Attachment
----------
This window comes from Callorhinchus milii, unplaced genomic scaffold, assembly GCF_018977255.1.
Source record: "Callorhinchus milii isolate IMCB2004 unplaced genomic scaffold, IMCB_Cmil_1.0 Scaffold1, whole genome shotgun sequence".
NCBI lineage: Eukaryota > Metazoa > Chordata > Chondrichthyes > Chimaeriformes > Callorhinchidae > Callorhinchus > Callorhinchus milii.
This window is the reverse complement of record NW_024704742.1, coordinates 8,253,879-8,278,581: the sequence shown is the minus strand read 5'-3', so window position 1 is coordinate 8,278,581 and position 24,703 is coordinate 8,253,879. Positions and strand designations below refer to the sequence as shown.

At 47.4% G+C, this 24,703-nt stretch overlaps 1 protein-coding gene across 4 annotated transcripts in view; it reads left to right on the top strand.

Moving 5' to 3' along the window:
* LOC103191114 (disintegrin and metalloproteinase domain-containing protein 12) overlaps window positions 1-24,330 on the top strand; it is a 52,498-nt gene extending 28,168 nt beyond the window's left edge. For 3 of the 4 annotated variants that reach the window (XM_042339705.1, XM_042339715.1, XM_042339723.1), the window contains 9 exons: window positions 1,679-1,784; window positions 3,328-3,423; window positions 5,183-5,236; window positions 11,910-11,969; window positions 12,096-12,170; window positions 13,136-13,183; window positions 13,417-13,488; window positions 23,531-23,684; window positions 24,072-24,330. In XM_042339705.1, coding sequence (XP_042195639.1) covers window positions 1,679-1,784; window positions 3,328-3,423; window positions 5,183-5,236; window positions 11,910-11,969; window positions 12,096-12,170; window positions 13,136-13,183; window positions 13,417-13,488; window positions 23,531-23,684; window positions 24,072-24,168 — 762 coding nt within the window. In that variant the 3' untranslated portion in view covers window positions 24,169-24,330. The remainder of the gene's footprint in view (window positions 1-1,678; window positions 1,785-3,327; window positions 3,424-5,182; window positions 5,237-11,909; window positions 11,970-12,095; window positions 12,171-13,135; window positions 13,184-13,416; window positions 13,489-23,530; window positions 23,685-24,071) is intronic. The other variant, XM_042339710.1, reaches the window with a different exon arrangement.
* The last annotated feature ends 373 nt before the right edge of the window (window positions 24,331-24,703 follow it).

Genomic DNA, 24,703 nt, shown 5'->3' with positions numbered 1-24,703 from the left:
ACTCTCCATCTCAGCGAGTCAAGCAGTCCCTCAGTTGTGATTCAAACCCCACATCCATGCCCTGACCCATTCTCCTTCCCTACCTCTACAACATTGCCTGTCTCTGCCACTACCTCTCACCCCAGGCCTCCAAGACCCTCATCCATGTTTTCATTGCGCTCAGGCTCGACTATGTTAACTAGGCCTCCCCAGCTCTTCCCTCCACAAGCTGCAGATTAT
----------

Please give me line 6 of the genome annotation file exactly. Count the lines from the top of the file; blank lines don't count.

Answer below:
Moving 5' to 3' along the window: